Friday, August 27, 2010

The "beluga in the room"

From this CP round-up of views on Harper's trip to the north, a disconnect is noted:
While Harper's announcements over the course of the week focused on military sovereignty, environmental protection, social spending and foreign policy, there was one beluga in the room he refused to address: climate change.

All eyes internationally are now on the north, Harper repeatedly stressed. Yet he neglected to mention that one of the key reasons for that increased attention is the easier access afforded by a warming climate.

During his visit, a massive chunk of ice broke off Ellsemere Island in Nunavut — a 5,000-year-old peninsula of ice so large that it's disappearance will cause a redrawing of Canada's map, according to federal officials.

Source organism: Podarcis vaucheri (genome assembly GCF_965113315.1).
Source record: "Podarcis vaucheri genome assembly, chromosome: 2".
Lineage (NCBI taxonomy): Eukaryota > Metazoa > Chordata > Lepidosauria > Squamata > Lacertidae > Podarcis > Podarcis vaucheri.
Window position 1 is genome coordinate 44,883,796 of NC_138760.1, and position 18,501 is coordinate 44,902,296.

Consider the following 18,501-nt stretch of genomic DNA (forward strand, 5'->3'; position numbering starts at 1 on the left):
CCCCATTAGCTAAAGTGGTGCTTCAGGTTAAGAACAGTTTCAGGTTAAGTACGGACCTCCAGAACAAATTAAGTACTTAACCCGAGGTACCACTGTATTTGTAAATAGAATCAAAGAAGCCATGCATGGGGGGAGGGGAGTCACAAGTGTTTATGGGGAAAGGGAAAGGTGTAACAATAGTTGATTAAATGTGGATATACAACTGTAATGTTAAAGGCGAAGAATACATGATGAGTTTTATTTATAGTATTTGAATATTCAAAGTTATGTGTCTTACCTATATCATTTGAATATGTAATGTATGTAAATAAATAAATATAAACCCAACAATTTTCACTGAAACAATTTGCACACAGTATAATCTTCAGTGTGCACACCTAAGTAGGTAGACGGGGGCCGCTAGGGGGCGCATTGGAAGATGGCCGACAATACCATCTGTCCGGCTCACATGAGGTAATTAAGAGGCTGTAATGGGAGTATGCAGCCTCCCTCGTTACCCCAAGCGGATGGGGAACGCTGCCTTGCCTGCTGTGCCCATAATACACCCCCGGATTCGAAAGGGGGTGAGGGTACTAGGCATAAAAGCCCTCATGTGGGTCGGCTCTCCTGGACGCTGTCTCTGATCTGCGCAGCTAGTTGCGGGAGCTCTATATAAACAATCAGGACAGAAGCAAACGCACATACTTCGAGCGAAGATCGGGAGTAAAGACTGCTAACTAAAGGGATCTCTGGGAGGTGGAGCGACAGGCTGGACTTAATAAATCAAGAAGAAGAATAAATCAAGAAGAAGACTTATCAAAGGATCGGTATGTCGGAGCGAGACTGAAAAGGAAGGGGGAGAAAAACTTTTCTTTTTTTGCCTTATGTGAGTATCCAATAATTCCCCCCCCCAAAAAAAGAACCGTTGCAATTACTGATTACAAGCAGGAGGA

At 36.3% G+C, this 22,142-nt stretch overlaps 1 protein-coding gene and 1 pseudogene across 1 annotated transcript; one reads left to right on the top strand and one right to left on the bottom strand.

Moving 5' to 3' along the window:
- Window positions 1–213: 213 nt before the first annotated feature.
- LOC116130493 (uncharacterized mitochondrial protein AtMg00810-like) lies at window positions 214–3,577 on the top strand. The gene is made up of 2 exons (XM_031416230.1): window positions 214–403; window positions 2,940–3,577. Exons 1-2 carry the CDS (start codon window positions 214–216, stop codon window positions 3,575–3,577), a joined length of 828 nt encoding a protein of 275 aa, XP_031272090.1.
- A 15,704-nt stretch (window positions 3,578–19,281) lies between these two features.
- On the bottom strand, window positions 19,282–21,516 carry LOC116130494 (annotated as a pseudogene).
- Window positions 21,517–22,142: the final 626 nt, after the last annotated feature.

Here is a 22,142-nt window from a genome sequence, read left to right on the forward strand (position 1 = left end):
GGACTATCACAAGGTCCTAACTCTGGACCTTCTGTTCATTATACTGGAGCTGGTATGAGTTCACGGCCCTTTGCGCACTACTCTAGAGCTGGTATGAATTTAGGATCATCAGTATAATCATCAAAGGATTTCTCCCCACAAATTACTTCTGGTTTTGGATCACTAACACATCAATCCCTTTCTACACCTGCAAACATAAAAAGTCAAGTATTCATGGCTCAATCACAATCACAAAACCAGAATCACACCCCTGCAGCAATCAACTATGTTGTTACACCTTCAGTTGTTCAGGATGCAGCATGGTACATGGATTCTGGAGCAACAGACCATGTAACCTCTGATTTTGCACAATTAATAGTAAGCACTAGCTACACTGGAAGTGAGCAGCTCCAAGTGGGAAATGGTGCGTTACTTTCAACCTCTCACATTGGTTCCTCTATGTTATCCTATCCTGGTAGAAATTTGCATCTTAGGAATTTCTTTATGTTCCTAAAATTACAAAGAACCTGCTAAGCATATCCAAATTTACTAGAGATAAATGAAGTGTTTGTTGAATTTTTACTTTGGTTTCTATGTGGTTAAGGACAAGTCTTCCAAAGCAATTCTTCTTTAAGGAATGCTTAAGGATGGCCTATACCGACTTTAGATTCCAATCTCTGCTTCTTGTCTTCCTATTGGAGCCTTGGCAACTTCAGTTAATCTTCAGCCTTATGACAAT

The event went unremarked upon by the prime minister, even as he reannounced federal funding for Radarsat satellite technology that's key to mapping Canada's Arctic.
It is remarkable that a major environmental event like that could go "unremarked," as if the PM was travelling in a vacuum in the north. Given his politics on climate change, it's not surprising. But it still magnifies the political weakness that's there for the Conservatives on the issue. Ignoring the problem and refusing to speak about such events is not going to make the facts disappear from view. It's that "inconvenient facts" narrative rearing its head again.

Nice to see such oddities during the PM's travels being noted.